Pinot to Pine For

Jumping the line at Williams Selyem

Being a fan of Williams Selyem is an exercise in delayed gratification. It’s not that the wines require years of cellaring—being mostly Pinot Noir, they are reasonably drinkable upon release. And it’s only partly that they are offered just twice a year. First, you must add your name to “the List” and wait, for more than half a year, until your name is called. This is why the words that most often follow “Williams” and “Selyem” and “iconic” are “highly allocated.”

To top that, the winery has no tasting room open to the public, so you cannot try before you buy. First, get in line. Recently, I jumped that line, to find out what this world-famous but locally secretive winery’s got tucked away off Westside Road in Healdsburg.

The first thing I do is overshoot the driveway by about a mile. Point taken: Williams Selyem does not invite the casual visitor, and displays only a discreet address by a buzzer and a locked gate. At the top of the drive looms a striking, glass-fronted building that seems to be bursting with wine barrels. They’re empty, decorative barrels, it turns out, each a tribute to vineyard sources they’ve worked with over the years.

This slick space, opened in 2010, is a place apart from the humble garage where founders Burt Williams and Ed Selyem made their first wines under the name “Hacienda del Rio” in the early 1980s. When I ask about that label, tasting salon host Jesse Hummel reaches over and plucks that very bottle off the wall to show me. This could be a magic moment for a long-waiting fan.

A dented, old stainless-steel dairy tank enhances the shrine-like experience—on a tight budget, Williams and Selyem bought these second-hand tanks to use as fermenters. But it’s more than a relic: fermentation is still done the same way in dozens of such tanks up the road at the old facility, ensuring, perhaps, that some subtle character of the wines does not change.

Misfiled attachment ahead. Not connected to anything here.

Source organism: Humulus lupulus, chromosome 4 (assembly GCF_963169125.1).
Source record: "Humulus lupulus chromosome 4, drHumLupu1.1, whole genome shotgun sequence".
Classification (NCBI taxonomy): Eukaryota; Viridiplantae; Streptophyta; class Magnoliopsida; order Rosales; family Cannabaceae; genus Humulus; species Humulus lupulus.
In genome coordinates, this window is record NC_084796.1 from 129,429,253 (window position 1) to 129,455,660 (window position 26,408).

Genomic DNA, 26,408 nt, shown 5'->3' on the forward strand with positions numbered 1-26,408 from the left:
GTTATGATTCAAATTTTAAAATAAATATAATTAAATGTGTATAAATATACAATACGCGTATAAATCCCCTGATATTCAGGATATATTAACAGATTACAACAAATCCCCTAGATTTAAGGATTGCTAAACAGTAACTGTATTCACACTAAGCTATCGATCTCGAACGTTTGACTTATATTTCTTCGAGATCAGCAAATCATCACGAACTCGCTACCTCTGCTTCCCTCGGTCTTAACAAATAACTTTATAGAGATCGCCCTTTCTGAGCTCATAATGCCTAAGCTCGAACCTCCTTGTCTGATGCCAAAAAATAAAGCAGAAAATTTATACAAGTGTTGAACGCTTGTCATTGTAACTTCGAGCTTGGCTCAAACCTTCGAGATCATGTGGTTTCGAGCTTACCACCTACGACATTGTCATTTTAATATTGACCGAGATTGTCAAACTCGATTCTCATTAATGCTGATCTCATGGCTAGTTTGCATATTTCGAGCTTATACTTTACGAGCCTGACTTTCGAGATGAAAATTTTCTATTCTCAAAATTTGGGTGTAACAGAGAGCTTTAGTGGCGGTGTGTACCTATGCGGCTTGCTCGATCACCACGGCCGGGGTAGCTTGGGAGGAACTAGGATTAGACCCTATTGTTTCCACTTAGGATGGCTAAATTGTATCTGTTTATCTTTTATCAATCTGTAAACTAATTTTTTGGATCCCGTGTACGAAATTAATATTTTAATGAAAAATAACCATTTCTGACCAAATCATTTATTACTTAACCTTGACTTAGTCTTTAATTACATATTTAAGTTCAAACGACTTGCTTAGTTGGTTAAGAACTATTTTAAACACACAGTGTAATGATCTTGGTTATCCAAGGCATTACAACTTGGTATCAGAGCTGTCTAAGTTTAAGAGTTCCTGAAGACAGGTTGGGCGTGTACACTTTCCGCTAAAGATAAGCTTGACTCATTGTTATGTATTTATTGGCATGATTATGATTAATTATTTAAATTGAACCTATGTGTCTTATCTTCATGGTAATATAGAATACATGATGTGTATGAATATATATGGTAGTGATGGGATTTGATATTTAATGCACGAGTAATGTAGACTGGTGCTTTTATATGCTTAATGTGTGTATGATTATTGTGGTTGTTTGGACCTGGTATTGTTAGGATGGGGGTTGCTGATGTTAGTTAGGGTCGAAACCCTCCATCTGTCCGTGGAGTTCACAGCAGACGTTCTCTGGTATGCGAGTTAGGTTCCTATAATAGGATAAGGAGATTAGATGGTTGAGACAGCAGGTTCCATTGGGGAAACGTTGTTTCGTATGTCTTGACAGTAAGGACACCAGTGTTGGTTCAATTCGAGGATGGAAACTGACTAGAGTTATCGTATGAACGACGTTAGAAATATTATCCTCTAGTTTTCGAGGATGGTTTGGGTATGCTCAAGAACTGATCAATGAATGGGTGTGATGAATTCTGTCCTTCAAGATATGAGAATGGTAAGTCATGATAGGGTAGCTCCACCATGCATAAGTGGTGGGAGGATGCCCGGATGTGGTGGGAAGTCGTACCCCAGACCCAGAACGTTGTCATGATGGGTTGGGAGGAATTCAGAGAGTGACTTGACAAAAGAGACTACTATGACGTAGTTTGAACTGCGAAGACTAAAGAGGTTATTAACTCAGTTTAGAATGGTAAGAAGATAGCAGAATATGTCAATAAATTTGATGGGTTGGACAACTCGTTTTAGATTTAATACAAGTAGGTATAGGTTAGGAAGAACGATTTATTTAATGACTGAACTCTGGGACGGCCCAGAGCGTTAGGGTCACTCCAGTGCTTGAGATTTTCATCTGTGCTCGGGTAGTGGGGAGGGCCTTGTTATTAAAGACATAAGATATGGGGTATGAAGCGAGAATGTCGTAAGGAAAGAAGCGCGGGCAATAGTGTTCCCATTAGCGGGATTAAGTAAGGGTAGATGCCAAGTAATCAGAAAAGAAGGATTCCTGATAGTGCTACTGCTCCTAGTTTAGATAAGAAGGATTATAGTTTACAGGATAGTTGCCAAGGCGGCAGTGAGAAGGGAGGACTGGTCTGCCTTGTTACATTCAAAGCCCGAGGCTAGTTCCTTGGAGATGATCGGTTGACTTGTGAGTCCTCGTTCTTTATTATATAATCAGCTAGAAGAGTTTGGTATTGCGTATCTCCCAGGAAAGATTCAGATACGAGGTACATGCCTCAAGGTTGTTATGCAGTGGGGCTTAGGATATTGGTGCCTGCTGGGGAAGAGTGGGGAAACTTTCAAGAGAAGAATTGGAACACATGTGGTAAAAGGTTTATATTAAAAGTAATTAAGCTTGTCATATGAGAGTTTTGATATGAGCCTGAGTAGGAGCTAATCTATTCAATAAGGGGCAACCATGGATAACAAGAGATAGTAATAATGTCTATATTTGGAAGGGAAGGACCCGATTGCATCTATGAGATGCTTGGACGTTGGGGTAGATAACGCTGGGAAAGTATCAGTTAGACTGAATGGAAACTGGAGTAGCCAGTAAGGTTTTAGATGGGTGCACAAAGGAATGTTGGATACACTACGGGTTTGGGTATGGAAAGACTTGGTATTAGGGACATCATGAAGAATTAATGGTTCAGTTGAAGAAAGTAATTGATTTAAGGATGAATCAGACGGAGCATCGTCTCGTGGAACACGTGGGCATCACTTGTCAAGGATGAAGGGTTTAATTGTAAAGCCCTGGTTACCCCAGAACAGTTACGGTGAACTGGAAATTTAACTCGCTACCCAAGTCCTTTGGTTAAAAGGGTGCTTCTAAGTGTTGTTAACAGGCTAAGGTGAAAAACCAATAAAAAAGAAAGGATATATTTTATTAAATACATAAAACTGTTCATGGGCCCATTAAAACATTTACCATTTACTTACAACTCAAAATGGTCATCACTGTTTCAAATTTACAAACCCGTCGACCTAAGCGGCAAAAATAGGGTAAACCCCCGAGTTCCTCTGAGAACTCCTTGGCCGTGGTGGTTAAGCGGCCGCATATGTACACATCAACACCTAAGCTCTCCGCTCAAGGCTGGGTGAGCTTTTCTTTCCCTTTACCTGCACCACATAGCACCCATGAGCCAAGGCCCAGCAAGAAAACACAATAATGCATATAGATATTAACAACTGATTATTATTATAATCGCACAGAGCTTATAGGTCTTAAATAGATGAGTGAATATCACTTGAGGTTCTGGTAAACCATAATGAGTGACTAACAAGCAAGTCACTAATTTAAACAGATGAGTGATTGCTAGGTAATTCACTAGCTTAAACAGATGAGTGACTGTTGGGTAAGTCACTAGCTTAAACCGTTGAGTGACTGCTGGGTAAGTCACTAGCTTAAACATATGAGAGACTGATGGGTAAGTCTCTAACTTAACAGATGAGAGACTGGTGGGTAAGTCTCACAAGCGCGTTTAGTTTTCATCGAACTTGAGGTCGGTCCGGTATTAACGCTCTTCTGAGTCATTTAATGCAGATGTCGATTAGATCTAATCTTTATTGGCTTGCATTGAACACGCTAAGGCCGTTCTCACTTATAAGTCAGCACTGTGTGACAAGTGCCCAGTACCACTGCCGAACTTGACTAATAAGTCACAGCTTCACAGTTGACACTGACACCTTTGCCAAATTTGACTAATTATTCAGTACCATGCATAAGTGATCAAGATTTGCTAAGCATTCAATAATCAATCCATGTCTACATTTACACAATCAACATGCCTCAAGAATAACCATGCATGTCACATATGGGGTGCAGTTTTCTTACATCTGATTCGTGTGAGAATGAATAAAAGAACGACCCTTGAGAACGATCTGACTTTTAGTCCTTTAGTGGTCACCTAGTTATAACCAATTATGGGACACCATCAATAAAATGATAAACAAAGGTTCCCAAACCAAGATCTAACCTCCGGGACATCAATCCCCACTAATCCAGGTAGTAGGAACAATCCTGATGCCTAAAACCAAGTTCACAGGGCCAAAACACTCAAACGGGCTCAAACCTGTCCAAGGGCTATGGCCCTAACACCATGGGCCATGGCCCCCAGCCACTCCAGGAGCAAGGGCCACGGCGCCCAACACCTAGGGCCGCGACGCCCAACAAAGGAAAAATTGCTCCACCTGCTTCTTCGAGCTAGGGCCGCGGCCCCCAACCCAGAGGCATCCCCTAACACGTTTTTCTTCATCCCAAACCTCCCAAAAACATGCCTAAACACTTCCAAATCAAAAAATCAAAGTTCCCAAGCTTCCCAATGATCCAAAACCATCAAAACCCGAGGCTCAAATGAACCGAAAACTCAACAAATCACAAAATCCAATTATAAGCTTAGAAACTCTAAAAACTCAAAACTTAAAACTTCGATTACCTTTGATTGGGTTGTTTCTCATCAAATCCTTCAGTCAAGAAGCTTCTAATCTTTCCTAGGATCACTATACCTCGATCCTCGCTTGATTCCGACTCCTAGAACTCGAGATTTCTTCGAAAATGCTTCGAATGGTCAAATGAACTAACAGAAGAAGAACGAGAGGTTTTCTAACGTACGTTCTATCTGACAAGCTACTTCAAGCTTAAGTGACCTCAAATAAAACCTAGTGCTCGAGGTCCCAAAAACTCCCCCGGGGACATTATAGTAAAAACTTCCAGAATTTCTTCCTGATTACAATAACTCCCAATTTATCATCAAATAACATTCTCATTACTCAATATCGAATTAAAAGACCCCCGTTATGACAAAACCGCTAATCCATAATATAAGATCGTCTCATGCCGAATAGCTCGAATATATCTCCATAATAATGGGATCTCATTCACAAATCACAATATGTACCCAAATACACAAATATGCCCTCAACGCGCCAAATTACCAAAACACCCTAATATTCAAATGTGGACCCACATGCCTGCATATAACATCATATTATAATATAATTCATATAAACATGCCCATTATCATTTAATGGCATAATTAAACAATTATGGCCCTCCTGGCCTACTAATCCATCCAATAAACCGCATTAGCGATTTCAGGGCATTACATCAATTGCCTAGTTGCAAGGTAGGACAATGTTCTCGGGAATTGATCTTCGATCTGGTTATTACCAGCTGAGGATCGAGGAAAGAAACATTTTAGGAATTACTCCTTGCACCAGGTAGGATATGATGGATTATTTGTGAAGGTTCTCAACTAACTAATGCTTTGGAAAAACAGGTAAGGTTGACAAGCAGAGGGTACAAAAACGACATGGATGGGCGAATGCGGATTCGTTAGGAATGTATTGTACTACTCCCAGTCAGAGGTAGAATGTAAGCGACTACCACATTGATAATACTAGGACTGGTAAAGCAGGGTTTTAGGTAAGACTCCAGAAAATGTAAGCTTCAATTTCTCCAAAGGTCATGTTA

“You could say it’s self-created market scarcity,” Hummel suggests of the complex allocation scheme. “But do the prices reflect that?” Indeed, the cinnamon-spiced and pomegranate-and-blood-orange-fruited 2013 Sonoma Coast Pinot Noir ($60) is not crazy expensive for a coveted Pinot from this area.

The latest iteration of the California State Fair winner that got the winery noticed in 1987, the silky, demure 2012 Rochioli Riverblock Russian River Valley Pinot Noir ($89), is attention-getting if you’re paying attention. A rare library release, the warm, earthy and strawberry-conserve-scented 2012 Bucher Vineyard Russian River Valley Pinot Noir ($69) is offered directly to visitors—hope for instant gratification after all.

Williams Selyem, 7227 Westside Road, Healdsburg. First, get on the list. 707.433.6425.